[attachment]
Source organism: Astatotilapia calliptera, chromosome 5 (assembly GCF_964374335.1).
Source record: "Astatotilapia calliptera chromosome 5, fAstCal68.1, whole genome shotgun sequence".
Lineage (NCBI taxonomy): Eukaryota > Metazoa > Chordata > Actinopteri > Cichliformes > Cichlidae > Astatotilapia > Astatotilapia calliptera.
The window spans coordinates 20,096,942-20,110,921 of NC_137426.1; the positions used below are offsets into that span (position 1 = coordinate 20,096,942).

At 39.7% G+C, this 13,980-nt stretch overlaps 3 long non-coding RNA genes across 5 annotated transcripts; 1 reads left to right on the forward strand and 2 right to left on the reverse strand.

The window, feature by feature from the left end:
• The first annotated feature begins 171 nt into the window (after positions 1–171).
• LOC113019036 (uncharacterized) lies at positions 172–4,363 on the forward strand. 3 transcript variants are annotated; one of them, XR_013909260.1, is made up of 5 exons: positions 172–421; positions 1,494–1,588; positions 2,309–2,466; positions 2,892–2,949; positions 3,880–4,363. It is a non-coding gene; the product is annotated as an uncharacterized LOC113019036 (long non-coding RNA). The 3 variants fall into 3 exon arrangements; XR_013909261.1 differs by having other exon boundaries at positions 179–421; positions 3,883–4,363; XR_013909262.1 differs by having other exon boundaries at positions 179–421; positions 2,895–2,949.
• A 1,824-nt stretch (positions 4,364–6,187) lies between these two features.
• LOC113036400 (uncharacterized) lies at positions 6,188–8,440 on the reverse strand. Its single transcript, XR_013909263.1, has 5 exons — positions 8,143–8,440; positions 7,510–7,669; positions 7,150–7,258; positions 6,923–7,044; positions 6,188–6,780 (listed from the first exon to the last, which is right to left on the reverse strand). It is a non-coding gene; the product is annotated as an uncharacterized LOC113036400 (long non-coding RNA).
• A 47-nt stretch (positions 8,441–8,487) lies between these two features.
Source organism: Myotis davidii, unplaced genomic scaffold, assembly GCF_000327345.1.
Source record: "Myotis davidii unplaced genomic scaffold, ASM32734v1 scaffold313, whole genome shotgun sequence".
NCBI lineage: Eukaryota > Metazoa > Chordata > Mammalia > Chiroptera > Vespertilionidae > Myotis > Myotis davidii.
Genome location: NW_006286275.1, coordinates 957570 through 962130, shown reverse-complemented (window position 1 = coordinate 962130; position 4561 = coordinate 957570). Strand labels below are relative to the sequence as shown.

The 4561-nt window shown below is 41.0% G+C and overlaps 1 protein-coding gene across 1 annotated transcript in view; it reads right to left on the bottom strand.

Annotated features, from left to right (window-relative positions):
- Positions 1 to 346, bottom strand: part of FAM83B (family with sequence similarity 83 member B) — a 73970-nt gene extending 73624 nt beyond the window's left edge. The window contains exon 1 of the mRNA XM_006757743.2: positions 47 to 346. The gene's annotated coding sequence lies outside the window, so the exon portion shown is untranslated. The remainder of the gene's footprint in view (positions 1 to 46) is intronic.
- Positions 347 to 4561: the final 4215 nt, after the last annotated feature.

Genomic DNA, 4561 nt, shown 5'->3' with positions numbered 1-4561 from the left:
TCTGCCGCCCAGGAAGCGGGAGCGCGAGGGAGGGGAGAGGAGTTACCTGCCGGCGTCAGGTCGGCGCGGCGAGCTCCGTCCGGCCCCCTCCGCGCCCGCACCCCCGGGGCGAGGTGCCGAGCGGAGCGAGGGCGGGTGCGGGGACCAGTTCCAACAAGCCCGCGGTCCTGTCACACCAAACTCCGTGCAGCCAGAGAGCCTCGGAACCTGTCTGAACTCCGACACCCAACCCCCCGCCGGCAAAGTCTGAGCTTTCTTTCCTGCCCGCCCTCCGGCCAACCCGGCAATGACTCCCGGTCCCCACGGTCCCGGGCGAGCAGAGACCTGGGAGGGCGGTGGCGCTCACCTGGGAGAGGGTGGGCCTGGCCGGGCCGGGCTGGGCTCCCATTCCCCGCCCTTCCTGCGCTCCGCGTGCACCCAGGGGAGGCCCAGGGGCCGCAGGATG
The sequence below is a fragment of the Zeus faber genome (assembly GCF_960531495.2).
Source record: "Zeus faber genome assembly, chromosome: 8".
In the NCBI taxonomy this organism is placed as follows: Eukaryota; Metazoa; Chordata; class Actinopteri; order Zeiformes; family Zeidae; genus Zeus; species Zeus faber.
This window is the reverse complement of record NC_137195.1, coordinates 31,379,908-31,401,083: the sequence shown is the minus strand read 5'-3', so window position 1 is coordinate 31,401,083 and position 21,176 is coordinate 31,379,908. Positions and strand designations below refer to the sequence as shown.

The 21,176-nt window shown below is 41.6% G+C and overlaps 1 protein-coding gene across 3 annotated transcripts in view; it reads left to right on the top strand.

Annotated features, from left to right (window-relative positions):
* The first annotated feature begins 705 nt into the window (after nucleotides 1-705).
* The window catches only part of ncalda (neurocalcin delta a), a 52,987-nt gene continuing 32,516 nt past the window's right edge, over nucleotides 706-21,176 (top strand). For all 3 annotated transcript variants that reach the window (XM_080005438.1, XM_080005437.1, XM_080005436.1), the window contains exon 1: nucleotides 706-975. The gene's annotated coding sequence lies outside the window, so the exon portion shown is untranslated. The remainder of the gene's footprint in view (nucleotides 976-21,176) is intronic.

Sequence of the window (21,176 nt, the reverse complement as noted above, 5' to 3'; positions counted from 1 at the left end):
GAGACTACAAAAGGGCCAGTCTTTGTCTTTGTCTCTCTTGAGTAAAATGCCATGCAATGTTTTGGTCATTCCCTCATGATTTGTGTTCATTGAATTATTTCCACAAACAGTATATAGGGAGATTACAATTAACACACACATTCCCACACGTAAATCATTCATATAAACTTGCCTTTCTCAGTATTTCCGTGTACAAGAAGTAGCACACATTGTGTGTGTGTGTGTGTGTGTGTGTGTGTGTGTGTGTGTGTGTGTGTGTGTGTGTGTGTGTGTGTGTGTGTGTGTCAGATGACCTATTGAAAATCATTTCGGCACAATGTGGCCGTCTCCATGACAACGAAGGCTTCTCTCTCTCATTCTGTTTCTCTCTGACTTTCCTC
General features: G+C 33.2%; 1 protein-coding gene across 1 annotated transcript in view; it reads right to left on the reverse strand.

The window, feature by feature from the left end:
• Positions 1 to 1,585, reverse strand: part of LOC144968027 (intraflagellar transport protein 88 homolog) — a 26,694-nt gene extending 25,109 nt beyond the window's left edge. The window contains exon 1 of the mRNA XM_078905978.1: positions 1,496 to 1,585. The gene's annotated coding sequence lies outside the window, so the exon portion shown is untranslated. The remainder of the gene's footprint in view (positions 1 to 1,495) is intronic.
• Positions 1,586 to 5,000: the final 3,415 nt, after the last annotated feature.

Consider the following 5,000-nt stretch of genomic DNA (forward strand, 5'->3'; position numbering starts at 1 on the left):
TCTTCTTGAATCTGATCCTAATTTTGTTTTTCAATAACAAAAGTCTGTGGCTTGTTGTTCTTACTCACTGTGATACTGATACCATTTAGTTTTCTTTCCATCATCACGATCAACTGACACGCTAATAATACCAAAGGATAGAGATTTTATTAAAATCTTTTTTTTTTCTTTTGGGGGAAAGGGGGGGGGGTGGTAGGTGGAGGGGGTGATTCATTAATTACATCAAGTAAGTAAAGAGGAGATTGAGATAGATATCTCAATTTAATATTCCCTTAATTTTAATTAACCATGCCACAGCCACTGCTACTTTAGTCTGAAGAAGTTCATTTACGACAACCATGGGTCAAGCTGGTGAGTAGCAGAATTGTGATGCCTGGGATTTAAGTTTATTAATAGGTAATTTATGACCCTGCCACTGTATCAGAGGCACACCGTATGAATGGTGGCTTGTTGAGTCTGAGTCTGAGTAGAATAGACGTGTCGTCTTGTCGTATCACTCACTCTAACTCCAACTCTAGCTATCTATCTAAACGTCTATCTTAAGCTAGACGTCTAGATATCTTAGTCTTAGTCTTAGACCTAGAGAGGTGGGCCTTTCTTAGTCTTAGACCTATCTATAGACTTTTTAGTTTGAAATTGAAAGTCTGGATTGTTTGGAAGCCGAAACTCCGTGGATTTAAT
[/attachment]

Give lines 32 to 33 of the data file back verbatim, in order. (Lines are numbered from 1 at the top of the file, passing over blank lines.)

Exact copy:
General features: G+C 33.2%; 1 protein-coding gene across 1 annotated transcript in view; it reads right to left on the reverse strand.

The window, feature by feature from the left end: